Auto review: Flat out in the Hyundai Ioniq 5 N electric track rat

Henry Payne, The Detroit News on

Published in Business News

LAGUNA SECA, California — Out of slow, 90-degree Turn 11 onto the Laguna Seca Raceway’s pit straight, my 2025 Hyundai Ioniq 5 N performance SUV instantly put down 545 pounds of torque and 601 horsepower to all four fat Pirelli P Zero performance tires. No downshift to second gear. No turbo lag. Just pure thrust. Zot! Seconds later, the EV crested the hill into Turn One at 120 mph.

Welcome to the electric track car.

The Ioniq 5 N hot hatch is the first track-focused EV from a major manufacturer, and it is a marvel. Despite its 4,900-pound girth — 60% more than a Volkswagen Golf R hot hatch — Hyundai pro test drivers here were recording 1 minute, 35 second laps. That is on par with a 640-horsepower, all-wheel-drive Porsche 911 Turbo S. That’s crazy.

That’s what instant torque, extensive body bracing and suspension stiffening will do for you. It’s what BMW does to make its M-badged cyborgs quicker than the average Bimmer sedan. Indeed, at the world’s greatest racetrack, the formidable 13.9-mile Nürburgring (Ioniq N’s namesake) in Germany, the Ioniq 5 N nearly matched the time of BMW’s premier driver’s car, the M2 CS, at 7 minutes, 45 seconds. Craaaazy.

Crazier still, we’re comparing a ute with a coupe thoroughbred. Like the M2, the 5 N has been screwed to the ground with chassis performance enhancements and sticky Pirelli P Zero tires. But it still exhibits the inherent high center of gravity of an SUV and its tall seating position. Over Laguna’s signature Corkscrew turn, I managed the throttle as the top-heavy ute navigated the turn’s extreme, downhill switchback. So how is it possible this shoebox’s lap times are on par with Porsche’s finest?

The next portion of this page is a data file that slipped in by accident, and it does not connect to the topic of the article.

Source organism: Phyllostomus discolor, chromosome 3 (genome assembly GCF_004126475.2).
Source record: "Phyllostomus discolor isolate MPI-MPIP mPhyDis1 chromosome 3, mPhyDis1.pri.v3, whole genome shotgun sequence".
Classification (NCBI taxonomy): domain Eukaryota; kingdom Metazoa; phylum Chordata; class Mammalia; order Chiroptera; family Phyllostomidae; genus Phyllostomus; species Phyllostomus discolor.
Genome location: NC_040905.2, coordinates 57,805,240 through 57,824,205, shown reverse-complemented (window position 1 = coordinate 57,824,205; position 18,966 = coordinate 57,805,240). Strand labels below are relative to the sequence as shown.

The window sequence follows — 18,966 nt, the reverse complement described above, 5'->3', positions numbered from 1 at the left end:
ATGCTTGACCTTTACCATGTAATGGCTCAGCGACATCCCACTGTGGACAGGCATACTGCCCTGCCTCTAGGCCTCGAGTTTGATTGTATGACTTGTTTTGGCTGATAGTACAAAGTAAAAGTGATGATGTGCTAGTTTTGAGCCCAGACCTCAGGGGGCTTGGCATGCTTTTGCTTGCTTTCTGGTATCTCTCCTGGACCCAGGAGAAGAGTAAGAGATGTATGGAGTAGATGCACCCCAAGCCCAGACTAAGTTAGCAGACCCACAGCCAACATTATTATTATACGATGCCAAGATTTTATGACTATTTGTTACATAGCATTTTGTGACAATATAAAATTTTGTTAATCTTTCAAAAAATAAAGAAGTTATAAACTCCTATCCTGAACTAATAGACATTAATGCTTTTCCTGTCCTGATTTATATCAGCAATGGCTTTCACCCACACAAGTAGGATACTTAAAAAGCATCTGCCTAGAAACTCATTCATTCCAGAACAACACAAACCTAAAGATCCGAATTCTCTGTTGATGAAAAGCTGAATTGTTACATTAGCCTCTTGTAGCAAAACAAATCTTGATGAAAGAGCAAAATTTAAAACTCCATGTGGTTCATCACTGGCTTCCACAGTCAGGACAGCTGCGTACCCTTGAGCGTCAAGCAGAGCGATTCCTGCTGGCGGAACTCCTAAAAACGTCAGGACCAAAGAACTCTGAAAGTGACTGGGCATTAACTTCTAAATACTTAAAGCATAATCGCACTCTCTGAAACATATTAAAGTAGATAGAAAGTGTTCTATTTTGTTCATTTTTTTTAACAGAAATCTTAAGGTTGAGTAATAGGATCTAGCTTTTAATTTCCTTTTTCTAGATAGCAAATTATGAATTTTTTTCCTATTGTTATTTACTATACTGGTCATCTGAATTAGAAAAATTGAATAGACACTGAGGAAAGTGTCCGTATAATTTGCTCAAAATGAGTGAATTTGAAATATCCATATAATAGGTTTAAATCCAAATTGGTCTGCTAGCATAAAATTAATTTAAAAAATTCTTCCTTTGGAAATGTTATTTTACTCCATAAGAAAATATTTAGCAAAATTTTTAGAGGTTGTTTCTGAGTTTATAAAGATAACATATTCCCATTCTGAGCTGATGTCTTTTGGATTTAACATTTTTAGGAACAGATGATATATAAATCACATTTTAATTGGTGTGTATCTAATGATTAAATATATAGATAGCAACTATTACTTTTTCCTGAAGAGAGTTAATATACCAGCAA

“It maximizes the tire,” deadpanned engineer Robin Shute, the accomplished Pike’s Peak and off-road rally ace who I chased around Laguna at obscene speeds. “The electric motors are feeding maximum torque all the time.”


So whatever the shoebox loses to the Porsche in the corners, it makes up with Thor’s Hammer acceleration off every turn. I’ve experienced this shocking performance before — albeit from the passenger seat of Ford CEO Jim Farley’s Transit SuperVan 4.0 at Charlotte Motor Speedway, another e-Kong in a box. Imagine what these drivetrains could do in a proper, low-center-of-gravity sportscar.

I have tracked my Tesla Model 3 Performance and crave its instant, AWD torque. But the 3 Performance is not optimized for track use, and its Brembo brakes will cook after six laps around Pontiac’s 1.5-mile M1 Concourse. I hammered the 5 N for 26 miles around Laguna’s 2.2-mile rollercoaster (12 laps) with no brake fade. Indeed, Model 3s outfitted with properly tuned aftermarket brakes from Unplugged Performance have recorded similar track times to the 5 N despite giving up 100 pound-feet of torque and 150 horsepower. The future of electric performance is bright.

But ... tracking an EV at hyper speeds comes with the same compromises of any EV: namely, range.

The Ioniq 5 N’s 84 kWh battery holds just 221 miles of range, and I sucked down nearly half of that over my 20-minute session around Laguna. Oof. That’s about four miles off the battery for every mile on the odometer (0.8 kW/per mile), which is at least better than my Tesla’s 6:1 ratio since the Model 3 hasn’t undergone the extensive aero-and-heat management intervention engineers administered to the Ioniq bot. Around two 14-mile laps (28 miles total) of the Nurburgring and its extended, full-throttle straightaways, Hyundai says I5N drank over half the battery.


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